You might want to grab a tissue before reading this, because what I’m about to write is sure to bring tears to your eyes. Or maybe that’s just me. Anyway, last Wednesday marked the official end to one of the courses I was teaching this semester. Specifically, it was the end of Calculus for the Biological Sciences II. *Sniff*. I’ll give you a moment to compose yourself.
Anyway, the exam went off without any major hitch, except for the roof construction that was occurring directly overhead. Seriously, who books an exam in a room where construction is occurring overhead? Regardless, after running around the building to find someone who might know anything about the construction, the Physical Resources department was called and the construction was halted for the duration of the exam.
For the most part, the students rocked the exam. I was very happy with the results, and I’m sure they will be too. There were a few not-so-stellar results as well, but that is to be expected.
Now, during the course of the exam I was required as Invigilator to have my students fill out a form to indicate they were present. At that point, I was also to check their identity against their student cards, so as to prevent someone sitting in on the exam for someone else. Given that my class had about 80 students, I recognized most of all of my students which significantly sped up the process. Of course, there were a few randoms in attendance; that is, students that I did not recognize – most likely because they never came to class. These were the students that I paid the closest attention to. The good news is that they all checked out.
But I have to wonder, why would someone pay for, but not attend a single lecture? I understand missing a lecture from time to time, but an entire semester of lectures? That’s just ridiculous. Especially since I told the students at the beginning of the semester that some of the material we were going to cover was not in the text. I mean, I’m a bit confused as to how they expected to understand the material without ever showing up1. Ultimately, however, that is really not my concern. If the randoms want to risk a course because they can’t, for whatever reason, make it to class, so be it. I have to assume they are adults, capable of making sound decisions.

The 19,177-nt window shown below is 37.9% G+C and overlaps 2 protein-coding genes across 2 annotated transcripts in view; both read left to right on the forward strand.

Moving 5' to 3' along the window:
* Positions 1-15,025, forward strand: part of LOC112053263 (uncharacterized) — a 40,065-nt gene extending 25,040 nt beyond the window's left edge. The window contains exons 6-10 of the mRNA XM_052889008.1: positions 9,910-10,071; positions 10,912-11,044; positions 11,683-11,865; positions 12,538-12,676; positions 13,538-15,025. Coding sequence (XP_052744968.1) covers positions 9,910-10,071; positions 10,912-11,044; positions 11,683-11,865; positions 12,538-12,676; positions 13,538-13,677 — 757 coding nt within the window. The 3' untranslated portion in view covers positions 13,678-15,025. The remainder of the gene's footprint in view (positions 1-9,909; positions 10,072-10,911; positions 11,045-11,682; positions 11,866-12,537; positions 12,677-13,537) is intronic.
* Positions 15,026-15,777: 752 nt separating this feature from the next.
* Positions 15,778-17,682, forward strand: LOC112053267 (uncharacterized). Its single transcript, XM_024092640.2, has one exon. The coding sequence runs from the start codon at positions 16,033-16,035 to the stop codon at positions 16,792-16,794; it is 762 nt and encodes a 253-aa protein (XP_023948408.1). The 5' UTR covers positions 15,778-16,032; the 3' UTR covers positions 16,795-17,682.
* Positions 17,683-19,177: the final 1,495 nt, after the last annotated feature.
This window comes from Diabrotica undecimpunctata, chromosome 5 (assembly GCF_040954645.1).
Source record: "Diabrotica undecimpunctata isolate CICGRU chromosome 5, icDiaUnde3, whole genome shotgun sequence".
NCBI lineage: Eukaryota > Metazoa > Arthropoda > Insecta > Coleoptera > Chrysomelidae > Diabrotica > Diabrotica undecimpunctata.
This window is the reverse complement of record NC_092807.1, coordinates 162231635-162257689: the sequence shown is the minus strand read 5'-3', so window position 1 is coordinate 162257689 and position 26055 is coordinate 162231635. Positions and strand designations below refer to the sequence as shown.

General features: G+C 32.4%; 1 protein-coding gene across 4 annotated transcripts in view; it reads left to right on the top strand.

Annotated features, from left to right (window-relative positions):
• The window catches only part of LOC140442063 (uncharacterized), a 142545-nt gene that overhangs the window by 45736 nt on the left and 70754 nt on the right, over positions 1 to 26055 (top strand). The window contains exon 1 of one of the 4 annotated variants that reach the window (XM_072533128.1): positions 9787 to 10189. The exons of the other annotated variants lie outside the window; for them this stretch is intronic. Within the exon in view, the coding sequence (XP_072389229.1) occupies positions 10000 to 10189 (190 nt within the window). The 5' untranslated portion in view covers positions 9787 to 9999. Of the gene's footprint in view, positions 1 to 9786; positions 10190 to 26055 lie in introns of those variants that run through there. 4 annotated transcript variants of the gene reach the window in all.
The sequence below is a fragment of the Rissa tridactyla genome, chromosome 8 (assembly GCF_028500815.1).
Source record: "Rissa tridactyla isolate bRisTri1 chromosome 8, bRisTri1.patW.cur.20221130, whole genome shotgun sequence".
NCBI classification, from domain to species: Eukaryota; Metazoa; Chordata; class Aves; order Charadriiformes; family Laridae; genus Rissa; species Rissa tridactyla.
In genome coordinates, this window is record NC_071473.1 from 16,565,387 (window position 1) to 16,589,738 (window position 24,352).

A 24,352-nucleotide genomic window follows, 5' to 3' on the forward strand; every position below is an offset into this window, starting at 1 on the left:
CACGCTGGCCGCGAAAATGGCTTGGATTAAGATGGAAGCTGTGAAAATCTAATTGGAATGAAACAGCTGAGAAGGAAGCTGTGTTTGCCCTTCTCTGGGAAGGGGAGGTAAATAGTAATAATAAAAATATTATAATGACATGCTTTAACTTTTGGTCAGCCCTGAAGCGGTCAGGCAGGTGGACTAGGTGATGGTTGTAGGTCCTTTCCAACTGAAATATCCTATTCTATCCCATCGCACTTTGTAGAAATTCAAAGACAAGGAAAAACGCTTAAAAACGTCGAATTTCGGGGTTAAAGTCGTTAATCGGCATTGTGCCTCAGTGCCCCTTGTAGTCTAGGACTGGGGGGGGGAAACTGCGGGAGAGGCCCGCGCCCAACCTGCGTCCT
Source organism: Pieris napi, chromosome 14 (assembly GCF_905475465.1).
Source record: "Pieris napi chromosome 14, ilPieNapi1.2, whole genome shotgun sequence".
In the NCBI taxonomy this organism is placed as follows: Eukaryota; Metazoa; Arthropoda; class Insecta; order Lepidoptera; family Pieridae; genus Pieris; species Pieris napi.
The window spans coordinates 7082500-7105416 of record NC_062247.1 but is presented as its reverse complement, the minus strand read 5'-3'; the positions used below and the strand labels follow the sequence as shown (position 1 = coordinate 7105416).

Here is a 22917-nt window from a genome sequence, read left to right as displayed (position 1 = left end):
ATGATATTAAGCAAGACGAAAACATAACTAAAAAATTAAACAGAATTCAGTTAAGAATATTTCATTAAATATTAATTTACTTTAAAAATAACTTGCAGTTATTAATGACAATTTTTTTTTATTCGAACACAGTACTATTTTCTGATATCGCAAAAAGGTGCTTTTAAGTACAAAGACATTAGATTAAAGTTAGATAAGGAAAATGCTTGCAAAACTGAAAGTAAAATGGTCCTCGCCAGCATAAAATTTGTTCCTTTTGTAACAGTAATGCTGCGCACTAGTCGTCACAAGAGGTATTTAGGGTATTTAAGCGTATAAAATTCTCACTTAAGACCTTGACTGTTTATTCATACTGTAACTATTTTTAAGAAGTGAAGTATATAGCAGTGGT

You see, my job is to teach the material, not to take attendance. I am tasked with presenting the material in a manner that brings about understanding, presenting ideas that stimulate thought and question, develop problem solving skills, and ultimately allow the students to speak the language of mathematics. The students are responsible for taking part, studying, learning, absorbing and integrating the material. So when I am asked to ‘not fail’ a student (which happens almost every semester by someone who hasn’t put in the work), I am left wondering why they think that I’m responsible for them failing. And I will and do fail students almost every semester, but that is a reflection of their work, not representative of some personal vendetta that I have against them. Failing students is a part of my job, and one that I take seriously. I will not let the gravity of the situation or puppy dog eyes prevent me from failing a student that deserves to fail. It is in their best interest to repeat the course if it is necessary.